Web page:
Septic arthritis is an infection of a joint that is caused by germs that travel through the bloodstream from another part of the body, such as a urinary tract infection.
The patient experiences severe pain with swelling of sudden onset. Septic arthritis is a medical emergency. Timely diagnosis and treatment are very essential, as mismanagement can lead to serious consequences, including systemic sepsis, avascular necrosis, growth plate damage, and cartilage destruction
The symptoms include pain, fever, and the child being unable to bear weight on the affected joint as well the restricted movement of the involved joint.
Due to extremely severe pain in the septic joint, range of motion is not tolerated by most children. This results in pseudoparalysis. If the knee or hip joint is involved, the child who had been mobile refuses to walk and bear weight on the affected limb.
There are a number of conditions that mimic septic arthritis. Hence arriving at the diagnosis of septic arthritis is very difficult.
Transient synovitisof the hips is a condition which mimics Septic arthritis.The symptoms are very similar to septic arthritis and hence can be confused. Also transient synovitis is a more common condition than septic arthritis, but it is better to consider the diagnosis of septic arthritis unless proved otherwise due to the serious nature of septic arthritis.
Osteomyelitis is another condition that can mimic septic arthritis in presentation. Both these conditions manifest with symptoms of fever, limping, and pain. Ultrasound is recommended to rule out joint effusion, which would suggest septic arthritis. A bone scan is performed to confirm the diagnosis of osteomyelitis.
Other diagnoses such as trauma and tumor are ruled out after performing an x-ray.
Children with septic arthritis present with fever, severe pain in the joint, limited movement, swelling and warmth. A few studies suggest that temperature greater than 38.5?C/101.3?F and non-weightbearing are the most reliable clinical signs that differentiates septic arthritis from transient synovitis.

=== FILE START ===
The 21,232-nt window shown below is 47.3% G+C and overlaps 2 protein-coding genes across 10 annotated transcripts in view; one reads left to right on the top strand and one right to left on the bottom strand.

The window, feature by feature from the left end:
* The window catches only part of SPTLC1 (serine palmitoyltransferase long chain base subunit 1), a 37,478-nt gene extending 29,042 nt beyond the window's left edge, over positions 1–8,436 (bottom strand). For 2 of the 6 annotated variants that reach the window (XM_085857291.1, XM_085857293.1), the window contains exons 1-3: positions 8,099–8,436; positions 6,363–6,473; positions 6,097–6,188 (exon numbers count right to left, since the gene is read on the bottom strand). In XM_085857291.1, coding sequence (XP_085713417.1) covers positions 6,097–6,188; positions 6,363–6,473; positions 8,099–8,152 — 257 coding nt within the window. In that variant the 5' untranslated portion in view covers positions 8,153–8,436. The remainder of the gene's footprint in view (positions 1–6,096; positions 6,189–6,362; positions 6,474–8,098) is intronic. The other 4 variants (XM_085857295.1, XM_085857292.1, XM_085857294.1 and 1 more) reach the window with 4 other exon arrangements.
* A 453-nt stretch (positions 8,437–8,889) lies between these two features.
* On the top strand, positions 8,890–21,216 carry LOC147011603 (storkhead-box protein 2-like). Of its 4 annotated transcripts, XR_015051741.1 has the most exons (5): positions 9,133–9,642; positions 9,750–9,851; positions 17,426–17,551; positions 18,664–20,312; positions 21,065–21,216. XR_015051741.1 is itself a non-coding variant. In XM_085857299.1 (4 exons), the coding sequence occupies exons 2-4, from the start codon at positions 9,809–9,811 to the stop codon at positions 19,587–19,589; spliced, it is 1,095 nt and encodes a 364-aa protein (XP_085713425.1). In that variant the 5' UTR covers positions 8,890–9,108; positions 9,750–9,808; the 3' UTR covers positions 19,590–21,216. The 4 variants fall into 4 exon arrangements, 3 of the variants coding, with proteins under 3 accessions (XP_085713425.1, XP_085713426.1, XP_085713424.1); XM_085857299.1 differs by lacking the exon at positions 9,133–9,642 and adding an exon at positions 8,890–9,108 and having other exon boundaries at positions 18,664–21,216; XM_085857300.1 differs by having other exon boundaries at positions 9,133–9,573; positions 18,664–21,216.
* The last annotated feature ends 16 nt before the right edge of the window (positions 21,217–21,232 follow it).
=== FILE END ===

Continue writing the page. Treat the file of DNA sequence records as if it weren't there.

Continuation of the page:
Immediate action needs to be taken if any child presents with symptoms consistent with septic arthritis. Also it is important to collect the fluid from the joint (synovial fluid) and send for analysis before starting the child on any antibiotics.
Blood tests are also performed for WBC count (white blood cell count) differential count, ESR (erythrocyte sedimentation rate), CRP (C-reactive protein) and synovial fluid cultures. In case of infection, the WBC count will be elevated as will be ESR and CRP. X-rays of the affected joints and the adjacent bones are also recommended to exclude other pathologies, such as fracture, osteomyelitis, or tumor. Also MRI may be recommended as it provides clearer images of the joint and helps in arriving at a more accurate diagnosis.
The treatment involves joint fluid aspiration and empiric antibiotics intravenously. The drainage of the fluids is done arthroscopically in case of knee and shoulder joints and via an open arthrotomy in case of hip and ankle joints. In case of very young children, since arthroscopic instruments are very large, arthrotomy is performed. The synovial fluid is also sent for analysis.
Upon obtaining the synovial fluid, antibiotics are started intravenously. Once culture and sensitivity results are obtained, antibiotics are adjusted. In most cases, in two days’ time the child is switched to oral antibiotics.
A repeat clinical examination and repeat inflammatory markers in a week’s time as well as a week after stopping the antibiotics is recommended to ensure complete recovery. In a clear case of septic arthritis in a child, 3-week course of oral antibiotics is sufficient. Regular follow-ups for at least two years is recommended for long-term corollary of septic arthritis.